Mercosur, the fractious trade bloc of which Brazil is a member, seems to hold little opportunity for new frontiers. Its glacial progress toward greater trade integration was illustrated in a February visit to Paraguay by an increasingly frustrated delegation of European parliament members. They have been trying since 1999 to get the bloc to sign a free trade agreement with them, and have all but thrown in the towel.

Kátia Abreu, President Rousseff’s newly-appointed agricultural minister, has been vocal in her criticism of Mercosur, saying that it must ensure freedom to its members to negotiate with other parties and must not become a burden. Speaking at a press conference in January, she said the government’s aim was to “widen our commercial horizons for Brazil’s produce and to strengthen our presence in international markets”.

ABN Amro’s Torken sees plenty of scope for Brazil’s exporters. “If you have a country that has a devaluated currency, that country becomes much more competitive,” he points out. “Brazilian agriculture, metals and mining are some of the most important exporting sectors, and all of these sectors are now having local costs which have gained 25% in competitiveness. Every cloud does have a silver lining. If the currency stays where it is, a lot of imports will also be replaced by home-grown production because suddenly that becomes much cheaper.”

Another enormous opportunity in Brazil is in its energy sector. Parastatal Petrobras announced that it would invest US$220.6bn from 2014 through 2018, with 70% of this investment being destined for exploration and production. According to the US Department of Commerce’s International Trade Administration, Brazil accounted for 63% of all deep water oil discoveries in the world from 2005 to 2010. Once these oil fields are developed, Brazil will post the largest oil production growth among non-OPEC countries, sometime in the late 2020s.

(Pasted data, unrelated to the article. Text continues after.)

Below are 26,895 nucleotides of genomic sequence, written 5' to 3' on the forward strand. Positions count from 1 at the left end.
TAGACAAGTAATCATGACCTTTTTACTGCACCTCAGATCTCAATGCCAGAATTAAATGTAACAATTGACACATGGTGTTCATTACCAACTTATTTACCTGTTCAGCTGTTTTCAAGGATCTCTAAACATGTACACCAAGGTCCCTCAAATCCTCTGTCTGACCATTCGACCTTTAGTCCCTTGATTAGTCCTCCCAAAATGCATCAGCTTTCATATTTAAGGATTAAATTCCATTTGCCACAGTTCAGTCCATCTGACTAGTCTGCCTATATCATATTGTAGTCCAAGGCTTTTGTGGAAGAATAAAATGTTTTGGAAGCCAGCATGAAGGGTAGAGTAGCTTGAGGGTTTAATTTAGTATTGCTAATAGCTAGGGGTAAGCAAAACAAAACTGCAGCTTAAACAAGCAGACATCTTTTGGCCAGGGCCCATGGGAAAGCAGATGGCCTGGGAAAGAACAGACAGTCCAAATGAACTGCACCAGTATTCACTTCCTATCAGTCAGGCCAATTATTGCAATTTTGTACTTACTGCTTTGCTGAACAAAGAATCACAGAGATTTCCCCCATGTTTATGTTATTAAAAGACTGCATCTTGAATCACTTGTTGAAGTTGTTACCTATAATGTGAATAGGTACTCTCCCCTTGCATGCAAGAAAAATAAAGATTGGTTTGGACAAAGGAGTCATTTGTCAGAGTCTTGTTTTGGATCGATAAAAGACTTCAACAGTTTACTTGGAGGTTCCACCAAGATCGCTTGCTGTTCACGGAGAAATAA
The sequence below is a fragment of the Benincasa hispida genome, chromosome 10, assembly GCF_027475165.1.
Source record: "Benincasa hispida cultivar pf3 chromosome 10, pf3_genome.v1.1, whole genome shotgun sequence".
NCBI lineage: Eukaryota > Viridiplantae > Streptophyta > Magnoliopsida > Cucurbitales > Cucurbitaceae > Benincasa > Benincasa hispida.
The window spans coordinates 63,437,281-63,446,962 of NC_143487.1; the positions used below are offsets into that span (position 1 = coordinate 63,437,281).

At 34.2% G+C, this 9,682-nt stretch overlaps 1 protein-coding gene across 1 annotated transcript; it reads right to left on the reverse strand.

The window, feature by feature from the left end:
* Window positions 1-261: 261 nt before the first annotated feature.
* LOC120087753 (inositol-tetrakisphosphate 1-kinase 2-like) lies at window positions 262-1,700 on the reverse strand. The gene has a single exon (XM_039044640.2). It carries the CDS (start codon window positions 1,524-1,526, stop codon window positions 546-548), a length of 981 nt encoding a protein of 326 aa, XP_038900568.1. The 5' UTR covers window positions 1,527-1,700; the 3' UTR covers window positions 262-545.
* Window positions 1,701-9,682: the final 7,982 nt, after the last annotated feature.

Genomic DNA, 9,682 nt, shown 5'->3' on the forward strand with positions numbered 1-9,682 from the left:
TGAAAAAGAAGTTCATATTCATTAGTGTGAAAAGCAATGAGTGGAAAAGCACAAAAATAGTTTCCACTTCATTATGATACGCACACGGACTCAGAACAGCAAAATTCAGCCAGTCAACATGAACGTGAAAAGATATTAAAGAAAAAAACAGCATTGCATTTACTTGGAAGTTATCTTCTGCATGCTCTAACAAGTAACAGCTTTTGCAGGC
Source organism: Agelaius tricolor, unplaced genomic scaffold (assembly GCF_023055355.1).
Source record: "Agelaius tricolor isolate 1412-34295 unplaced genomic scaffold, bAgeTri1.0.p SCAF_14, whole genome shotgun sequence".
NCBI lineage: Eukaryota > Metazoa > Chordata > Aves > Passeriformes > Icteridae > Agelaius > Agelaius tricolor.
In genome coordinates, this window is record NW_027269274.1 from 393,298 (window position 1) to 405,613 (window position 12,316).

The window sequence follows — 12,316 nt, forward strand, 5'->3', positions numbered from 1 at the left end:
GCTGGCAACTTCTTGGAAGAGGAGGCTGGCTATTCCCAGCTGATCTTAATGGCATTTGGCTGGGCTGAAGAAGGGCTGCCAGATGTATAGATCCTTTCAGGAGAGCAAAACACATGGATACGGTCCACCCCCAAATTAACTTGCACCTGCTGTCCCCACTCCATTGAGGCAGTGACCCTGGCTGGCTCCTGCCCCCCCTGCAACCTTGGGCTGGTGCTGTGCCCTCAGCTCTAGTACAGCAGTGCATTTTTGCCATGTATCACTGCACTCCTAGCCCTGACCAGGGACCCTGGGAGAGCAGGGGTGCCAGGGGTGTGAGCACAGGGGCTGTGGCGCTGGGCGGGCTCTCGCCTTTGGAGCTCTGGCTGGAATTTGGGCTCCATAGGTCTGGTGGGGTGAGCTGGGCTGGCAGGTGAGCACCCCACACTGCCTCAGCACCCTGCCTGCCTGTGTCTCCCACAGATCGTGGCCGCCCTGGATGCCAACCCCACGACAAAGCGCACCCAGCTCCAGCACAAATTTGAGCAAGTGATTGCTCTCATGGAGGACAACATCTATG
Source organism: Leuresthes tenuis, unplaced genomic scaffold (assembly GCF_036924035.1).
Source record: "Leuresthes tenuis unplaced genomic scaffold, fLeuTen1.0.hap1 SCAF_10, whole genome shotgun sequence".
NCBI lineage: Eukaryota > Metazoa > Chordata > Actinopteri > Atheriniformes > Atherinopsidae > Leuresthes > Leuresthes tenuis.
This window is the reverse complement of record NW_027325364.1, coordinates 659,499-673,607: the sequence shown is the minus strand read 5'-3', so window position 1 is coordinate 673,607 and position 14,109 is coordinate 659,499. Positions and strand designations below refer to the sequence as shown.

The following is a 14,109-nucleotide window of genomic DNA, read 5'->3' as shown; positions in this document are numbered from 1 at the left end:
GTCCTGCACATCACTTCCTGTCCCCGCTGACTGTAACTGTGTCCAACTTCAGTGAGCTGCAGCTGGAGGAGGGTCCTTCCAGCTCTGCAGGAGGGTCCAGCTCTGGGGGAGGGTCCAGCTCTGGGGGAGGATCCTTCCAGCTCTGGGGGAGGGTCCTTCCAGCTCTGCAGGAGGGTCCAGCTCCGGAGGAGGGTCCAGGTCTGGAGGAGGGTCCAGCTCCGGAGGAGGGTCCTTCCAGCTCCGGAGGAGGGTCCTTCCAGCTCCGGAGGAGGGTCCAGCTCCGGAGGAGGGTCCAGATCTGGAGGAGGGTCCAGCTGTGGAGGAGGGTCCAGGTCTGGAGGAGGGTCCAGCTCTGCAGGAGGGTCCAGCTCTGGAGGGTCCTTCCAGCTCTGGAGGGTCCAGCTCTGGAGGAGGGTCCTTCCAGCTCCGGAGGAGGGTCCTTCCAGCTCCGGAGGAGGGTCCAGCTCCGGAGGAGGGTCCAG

However, the brakes are currently on any expansion by Petrobras as the country’s lawmakers attempt to unravel a huge money laundering and bribery case that is currently engulfing the firm.

“We expect to see a huge impact from the Petrobras issue on the country. It’s too early to say how that’s going to pan out. We are following that very closely. Ultimately the petroleum is there and it will come out. The question is who will pump it up and who will supply the equipment that pumps it up and on that we have to wait. Just like everybody else, we are looking on and trying to understand what is going to happen next,” says Torken.

Although the Petrobras scandal is an international embarrassment for the country, JLT Re’s Monaghan sees a positive side. “From a foreign direct investor standpoint, the perception is that there is a lot of corruption in Brazil. The country is not doing itself any favours by conveying this image to the outside world and that in itself is affecting the confidence of foreign investors. However, Brazil is showing the world that there are repercussions for corruption, which is a good thing for confidence.”

Not over yet

But the scandal, as well as the delicate economic situation of the country, is hurting the president.

At 23%, Rousseff’s approval ratings are at their lowest level since she first took power in 2011, having plunged from 42% in December. Political tensions are running high and it’s unclear how much economic adjustment Brazil’s people will accept, given that a 9 cent rise in bus fares last year led to widespread protests.
“Brazil needs to, in a relatively quiet way, find its way back to economic growth and to rebalancing its economy,” says Torken. Compared to other emerging markets, he thinks Brazil still looks attractive. “In comparison to China or Russia or India, Brazil is a solid democracy and it has a very strong free-market tradition. Ultimately those are the foundations on which Brazil will continue its, albeit slow, growth.”

He goes on to add that the country’s massive population will continue to generate domestic demand for everything from cars to white goods to supermarket products. “It’s an emerging market; people need to keep both feet on the ground. There’s a lot of space for people who are serious but it is not an easy country to operate in,” he concludes.